Classic Intel: The Curious Case Of Benjamin Button - Blu-ray Review

The times it is easiest to forgive a film for going over the two hour mark are the times when the film in question is dealing with a whole life. Whether a fictional drama or a true-to-life biography, ignoring Hitchcock's rule of linking film length to human bladder endurance can be most readily forgiven when we have to go from somewhere around birth to somewhere around death or, in many ways when you think of The Curious Case Of Benjamin Button, the reverse.

It also helps when the film is as compelling as David Fincher's 2008 Oscar winner. I've watched it twice now (that's three-hundred and thirty-two minutes in total, fact fans) and not once did I notice I was in the company of a longer-than-average film. Its sweeping narrative, similar in tone, if not in style or subject to 2003's Big Fish, gently lilts away, under the narration by Benjamin himself (Brad Pitt). The whole thing creates an atmosphere not dissimilar to The Shawshank Redemption. There's something Earthy and relaxing about listening to Red (Morgan Freeman) tell you a story. It's the same feeling here as Pitt gently guides us from self-discovery to heartbreak, redemption to tragedy.

The period of the piece and the distinct colours achieved by director of photography Claudio Miranda help matters immensely. To compare it to another life story, Schindler's List, Fincher has clearly thought long and hard about how things should look and then set about giving them their own unique visages. Look how the opening scenes are composed of mainly fusty browns and yellows, moving to splashes of more modern brashness later on; think Daisy's (Cate Blanchett) red dress or the few New York scenes where the insinuation is clearly made that the Big Apple is colour chaos, whilst New Orleans has neat order to spare.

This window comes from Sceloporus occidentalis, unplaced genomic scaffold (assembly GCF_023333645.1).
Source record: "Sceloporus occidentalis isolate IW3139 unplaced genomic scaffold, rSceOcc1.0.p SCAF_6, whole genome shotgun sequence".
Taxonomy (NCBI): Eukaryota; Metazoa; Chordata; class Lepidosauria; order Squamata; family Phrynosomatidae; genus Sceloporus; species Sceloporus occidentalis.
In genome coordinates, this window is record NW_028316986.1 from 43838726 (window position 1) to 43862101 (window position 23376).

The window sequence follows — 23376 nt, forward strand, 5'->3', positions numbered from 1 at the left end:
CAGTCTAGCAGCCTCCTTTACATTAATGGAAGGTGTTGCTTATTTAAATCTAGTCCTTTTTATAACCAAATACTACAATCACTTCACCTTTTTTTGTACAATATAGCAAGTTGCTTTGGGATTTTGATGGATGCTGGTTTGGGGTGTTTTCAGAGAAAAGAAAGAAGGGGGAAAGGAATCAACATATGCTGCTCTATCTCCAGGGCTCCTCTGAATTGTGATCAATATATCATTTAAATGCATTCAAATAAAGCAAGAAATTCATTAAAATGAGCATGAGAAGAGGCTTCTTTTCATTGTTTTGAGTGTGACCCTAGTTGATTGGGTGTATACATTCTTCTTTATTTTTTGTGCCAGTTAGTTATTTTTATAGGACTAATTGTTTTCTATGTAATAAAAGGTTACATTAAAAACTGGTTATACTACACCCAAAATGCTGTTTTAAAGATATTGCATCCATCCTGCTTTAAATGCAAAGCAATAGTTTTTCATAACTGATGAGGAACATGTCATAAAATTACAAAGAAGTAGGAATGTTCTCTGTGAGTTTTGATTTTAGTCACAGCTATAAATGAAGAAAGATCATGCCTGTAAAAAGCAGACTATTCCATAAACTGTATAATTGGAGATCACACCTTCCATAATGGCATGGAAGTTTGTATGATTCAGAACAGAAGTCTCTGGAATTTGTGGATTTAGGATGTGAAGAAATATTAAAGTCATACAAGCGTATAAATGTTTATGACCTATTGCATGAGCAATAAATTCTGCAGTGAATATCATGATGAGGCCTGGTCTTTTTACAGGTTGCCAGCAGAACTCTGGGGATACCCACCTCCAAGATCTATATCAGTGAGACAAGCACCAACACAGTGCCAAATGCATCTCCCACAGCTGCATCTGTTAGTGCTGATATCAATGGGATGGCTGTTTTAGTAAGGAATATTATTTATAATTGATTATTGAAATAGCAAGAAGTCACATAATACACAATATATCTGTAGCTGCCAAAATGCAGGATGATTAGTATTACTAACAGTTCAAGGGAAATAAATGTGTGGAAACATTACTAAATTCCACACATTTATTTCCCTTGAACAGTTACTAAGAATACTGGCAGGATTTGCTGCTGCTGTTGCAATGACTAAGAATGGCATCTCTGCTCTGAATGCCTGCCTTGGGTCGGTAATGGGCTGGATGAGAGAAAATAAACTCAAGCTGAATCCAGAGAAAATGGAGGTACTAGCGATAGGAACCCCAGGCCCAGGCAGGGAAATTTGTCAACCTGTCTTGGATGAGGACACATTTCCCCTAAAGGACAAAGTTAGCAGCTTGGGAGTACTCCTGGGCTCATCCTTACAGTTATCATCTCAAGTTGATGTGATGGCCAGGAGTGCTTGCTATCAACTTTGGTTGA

The order of New Orleans is, of course, disrupted severely by the arrival of Hurricane Katrina, a framing device which litters the story as Daisy tells it to us on her death bed. The relationship is tenuous though. If the coming of Katrina is meant to represent the final destruction of the world Benjamin and Daisy inhabited for a time then Fincher fails to make it clear. The film ends leaving the viewer with the distinct feeling that Katrina hasn't offered much to the narrative and its inclusion here is risky at best, severely misjudged at worst.

There is though, thankfully, a much more satisfying through story than the constant dips back into Daisy's hospital room. Benjamin Button is ultimately a story about timeliness and timelessness. The romance it views the 'old' world with is justified through the simple fact that, to Benjamin, our narrator, this is actually a 'new' world. Benjamin and Daisy's union happens 'when the time is right', when one has learnt enough about love despite his old appearance and the other despite her youthfulness. It is a film about things happening at the right times, despite what they look like and, although it ends with Katrina sweeping in in one narrative and on a bittersweet note in the other, it is joyous for the entirety of its runtime, long though it might be.

Look further...

'Brad Pitt ages backwards while the audience simply ages. This epic lifelong tale follows in the footsteps of Forrest Gump and Big Fish but has the curiosity of neither' - Top10Films, 2/5


  1. Interesting review. Didn't manage to catch this at the cinema but now I'm tempted to give it a try. Loved Big Fish.

    1. Definitely worth at least a go if you ask me. Sucked be in, on both occasions, within the fist fifteen minutes.